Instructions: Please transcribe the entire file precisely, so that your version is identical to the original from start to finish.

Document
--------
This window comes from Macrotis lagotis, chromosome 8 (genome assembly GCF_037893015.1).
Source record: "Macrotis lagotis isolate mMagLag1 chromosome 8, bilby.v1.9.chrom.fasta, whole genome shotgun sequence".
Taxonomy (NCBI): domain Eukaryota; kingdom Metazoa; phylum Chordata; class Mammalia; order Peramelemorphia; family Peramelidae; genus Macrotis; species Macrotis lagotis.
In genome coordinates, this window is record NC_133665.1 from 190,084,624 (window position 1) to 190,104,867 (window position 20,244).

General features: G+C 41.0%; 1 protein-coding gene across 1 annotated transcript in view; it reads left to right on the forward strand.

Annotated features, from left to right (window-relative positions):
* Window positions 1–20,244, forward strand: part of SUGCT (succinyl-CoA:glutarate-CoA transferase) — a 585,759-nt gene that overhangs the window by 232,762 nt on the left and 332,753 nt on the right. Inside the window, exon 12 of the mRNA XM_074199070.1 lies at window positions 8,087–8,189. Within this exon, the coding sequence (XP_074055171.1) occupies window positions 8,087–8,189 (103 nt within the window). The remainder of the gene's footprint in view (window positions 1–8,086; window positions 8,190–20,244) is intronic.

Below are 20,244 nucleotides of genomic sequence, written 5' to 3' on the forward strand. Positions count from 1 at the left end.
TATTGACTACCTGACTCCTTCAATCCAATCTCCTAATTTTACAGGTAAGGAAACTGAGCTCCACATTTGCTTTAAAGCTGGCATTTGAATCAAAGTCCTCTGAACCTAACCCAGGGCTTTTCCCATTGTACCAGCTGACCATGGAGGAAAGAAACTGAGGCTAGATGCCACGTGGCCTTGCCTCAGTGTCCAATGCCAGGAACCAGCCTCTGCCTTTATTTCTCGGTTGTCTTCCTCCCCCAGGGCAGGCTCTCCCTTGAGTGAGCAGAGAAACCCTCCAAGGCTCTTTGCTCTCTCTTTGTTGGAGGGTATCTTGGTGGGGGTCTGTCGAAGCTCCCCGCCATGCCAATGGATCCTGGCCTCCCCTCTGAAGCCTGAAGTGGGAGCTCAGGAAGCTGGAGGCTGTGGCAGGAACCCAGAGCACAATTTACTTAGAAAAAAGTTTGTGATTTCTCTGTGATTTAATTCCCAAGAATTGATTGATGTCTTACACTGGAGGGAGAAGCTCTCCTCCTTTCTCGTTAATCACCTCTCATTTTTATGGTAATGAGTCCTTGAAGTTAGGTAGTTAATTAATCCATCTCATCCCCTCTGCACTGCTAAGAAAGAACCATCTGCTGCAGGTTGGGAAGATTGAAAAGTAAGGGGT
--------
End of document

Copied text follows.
This window comes from Macrotis lagotis, chromosome 8 (genome assembly GCF_037893015.1).
Source record: "Macrotis lagotis isolate mMagLag1 chromosome 8, bilby.v1.9.chrom.fasta, whole genome shotgun sequence".
Taxonomy (NCBI): domain Eukaryota; kingdom Metazoa; phylum Chordata; class Mammalia; order Peramelemorphia; family Peramelidae; genus Macrotis; species Macrotis lagotis.
In genome coordinates, this window is record NC_133665.1 from 190,084,624 (window position 1) to 190,104,867 (window position 20,244).

General features: G+C 41.0%; 1 protein-coding gene across 1 annotated transcript in view; it reads left to right on the forward strand.

Annotated features, from left to right (window-relative positions):
* Window positions 1–20,244, forward strand: part of SUGCT (succinyl-CoA:glutarate-CoA transferase) — a 585,759-nt gene that overhangs the window by 232,762 nt on the left and 332,753 nt on the right. Inside the window, exon 12 of the mRNA XM_074199070.1 lies at window positions 8,087–8,189. Within this exon, the coding sequence (XP_074055171.1) occupies window positions 8,087–8,189 (103 nt within the window). The remainder of the gene's footprint in view (window positions 1–8,086; window positions 8,190–20,244) is intronic.

Below are 20,244 nucleotides of genomic sequence, written 5' to 3' on the forward strand. Positions count from 1 at the left end.
TATTGACTACCTGACTCCTTCAATCCAATCTCCTAATTTTACAGGTAAGGAAACTGAGCTCCACATTTGCTTTAAAGCTGGCATTTGAATCAAAGTCCTCTGAACCTAACCCAGGGCTTTTCCCATTGTACCAGCTGACCATGGAGGAAAGAAACTGAGGCTAGATGCCACGTGGCCTTGCCTCAGTGTCCAATGCCAGGAACCAGCCTCTGCCTTTATTTCTCGGTTGTCTTCCTCCCCCAGGGCAGGCTCTCCCTTGAGTGAGCAGAGAAACCCTCCAAGGCTCTTTGCTCTCTCTTTGTTGGAGGGTATCTTGGTGGGGGTCTGTCGAAGCTCCCCGCCATGCCAATGGATCCTGGCCTCCCCTCTGAAGCCTGAAGTGGGAGCTCAGGAAGCTGGAGGCTGTGGCAGGAACCCAGAGCACAATTTACTTAGAAAAAAGTTTGTGATTTCTCTGTGATTTAATTCCCAAGAATTGATTGATGTCTTACACTGGAGGGAGAAGCTCTCCTCCTTTCTCGTTAATCACCTCTCATTTTTATGGTAATGAGTCCTTGAAGTTAGGTAGTTAATTAATCCATCTCATCCCCTCTGCACTGCTAAGAAAGAACCATCTGCTGCAGGTTGGGAAGATTGAAAAGTAAGGGGT